Direct rRNA fingerprinting, a novel method to profile low diversity microbial communities.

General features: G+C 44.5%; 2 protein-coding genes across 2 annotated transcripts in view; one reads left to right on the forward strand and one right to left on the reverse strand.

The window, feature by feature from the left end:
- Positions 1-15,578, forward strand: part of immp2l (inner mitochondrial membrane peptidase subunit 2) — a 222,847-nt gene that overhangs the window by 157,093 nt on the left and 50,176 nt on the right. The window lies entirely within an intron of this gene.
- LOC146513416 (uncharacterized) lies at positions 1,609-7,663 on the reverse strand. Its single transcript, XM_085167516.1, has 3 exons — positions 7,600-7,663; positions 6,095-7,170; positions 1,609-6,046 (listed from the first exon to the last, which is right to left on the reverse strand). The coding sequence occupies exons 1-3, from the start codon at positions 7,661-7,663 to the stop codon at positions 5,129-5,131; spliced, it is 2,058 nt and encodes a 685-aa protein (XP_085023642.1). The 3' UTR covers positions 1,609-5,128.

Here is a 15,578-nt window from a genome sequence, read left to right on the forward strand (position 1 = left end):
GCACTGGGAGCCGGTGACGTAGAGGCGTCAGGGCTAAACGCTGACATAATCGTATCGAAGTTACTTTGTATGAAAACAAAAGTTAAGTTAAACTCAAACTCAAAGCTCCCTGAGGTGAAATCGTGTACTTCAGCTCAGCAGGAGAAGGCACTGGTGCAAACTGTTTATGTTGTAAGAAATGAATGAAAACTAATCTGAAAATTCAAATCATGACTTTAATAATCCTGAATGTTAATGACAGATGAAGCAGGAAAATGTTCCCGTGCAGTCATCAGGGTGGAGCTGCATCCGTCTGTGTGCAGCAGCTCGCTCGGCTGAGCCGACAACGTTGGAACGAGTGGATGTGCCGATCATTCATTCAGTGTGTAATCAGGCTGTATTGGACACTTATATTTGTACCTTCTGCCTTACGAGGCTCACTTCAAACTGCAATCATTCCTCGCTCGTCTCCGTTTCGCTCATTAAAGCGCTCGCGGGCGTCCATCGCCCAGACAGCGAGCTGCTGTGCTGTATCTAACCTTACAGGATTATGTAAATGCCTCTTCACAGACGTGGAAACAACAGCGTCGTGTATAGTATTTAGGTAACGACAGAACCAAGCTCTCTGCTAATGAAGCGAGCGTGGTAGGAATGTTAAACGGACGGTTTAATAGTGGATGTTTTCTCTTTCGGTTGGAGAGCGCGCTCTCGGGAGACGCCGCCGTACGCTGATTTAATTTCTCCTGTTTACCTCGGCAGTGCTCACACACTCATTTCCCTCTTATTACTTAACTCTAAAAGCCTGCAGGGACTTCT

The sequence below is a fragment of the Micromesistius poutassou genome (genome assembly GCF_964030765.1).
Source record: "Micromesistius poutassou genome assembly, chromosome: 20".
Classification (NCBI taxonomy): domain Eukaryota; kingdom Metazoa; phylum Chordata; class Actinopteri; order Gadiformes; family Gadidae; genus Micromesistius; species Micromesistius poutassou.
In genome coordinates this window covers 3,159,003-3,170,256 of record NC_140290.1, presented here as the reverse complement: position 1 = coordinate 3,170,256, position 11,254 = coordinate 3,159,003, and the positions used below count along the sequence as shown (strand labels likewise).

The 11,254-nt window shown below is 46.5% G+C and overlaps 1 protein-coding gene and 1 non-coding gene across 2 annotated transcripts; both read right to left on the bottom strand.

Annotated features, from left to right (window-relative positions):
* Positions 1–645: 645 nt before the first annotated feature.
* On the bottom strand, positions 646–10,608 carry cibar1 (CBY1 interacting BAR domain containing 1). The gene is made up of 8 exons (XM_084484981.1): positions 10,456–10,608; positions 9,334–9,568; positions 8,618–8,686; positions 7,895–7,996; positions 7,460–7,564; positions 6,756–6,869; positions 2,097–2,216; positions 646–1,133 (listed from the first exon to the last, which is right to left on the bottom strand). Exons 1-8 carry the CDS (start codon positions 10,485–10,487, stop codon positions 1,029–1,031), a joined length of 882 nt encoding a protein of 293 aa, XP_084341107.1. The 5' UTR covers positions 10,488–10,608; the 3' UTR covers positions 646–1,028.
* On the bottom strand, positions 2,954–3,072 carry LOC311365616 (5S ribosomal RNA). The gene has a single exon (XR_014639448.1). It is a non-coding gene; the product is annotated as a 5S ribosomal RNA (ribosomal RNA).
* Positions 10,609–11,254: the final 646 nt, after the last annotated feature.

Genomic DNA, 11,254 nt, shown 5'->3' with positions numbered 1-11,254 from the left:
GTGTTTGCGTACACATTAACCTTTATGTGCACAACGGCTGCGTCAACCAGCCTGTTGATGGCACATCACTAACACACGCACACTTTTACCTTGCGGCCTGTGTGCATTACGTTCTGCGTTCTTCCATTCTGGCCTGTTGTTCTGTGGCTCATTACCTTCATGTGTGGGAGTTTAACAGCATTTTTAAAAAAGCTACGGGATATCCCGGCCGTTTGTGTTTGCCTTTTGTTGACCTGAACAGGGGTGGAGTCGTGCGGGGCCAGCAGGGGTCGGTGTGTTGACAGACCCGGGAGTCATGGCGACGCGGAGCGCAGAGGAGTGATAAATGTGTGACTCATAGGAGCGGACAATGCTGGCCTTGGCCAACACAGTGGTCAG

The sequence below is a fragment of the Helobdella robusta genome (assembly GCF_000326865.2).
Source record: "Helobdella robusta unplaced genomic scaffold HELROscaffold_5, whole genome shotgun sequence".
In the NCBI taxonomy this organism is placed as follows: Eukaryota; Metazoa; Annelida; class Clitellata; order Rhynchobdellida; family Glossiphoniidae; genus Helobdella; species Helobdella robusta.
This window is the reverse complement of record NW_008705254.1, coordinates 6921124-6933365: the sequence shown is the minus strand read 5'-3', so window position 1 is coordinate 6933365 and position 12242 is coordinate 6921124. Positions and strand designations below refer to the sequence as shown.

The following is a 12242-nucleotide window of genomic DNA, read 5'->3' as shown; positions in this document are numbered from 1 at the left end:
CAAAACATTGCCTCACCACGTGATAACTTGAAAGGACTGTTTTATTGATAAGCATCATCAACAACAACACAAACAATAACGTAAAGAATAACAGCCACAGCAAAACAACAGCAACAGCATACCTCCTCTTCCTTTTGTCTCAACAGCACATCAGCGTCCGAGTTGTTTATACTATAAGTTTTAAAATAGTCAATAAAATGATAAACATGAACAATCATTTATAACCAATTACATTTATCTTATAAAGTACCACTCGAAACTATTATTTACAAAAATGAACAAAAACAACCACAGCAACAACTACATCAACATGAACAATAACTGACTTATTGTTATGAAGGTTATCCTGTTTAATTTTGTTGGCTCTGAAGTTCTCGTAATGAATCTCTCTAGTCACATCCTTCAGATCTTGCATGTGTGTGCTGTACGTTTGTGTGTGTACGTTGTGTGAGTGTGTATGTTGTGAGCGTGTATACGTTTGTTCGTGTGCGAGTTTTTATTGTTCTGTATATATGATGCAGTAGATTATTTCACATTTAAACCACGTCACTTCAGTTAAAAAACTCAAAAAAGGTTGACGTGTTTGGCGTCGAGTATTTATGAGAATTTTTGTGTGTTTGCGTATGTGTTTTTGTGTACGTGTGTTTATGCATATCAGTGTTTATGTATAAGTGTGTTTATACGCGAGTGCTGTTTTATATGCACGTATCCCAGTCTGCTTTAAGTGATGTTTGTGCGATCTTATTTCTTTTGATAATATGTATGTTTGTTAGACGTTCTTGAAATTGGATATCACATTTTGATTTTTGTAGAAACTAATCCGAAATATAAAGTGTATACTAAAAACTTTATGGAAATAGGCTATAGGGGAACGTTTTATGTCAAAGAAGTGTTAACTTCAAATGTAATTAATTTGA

ABSTRACT In the past decade, an increasing number of methods in microbial ecology have been developed that address the questions of which microbes exist in the environment, what their roles are and, to some extent, what their abundance is. In the present paper, we propose and describe the proof of principle of a novel method for analysing shifts in microbial community composition that uses small RNA fragments directly derived from 16S rRNA. Community fingerprints are generated on the basis of sequence-dependent conformational differences of rRNA fragments. We applied this method to profile artificial and natural communities and to detect changes in community structure in enrichment cultures. This method constitutes a PCR-free alternative to microbial community characterisation and can provide information on the relative abundance of rRNA from individual phylotypes in low diversity samples.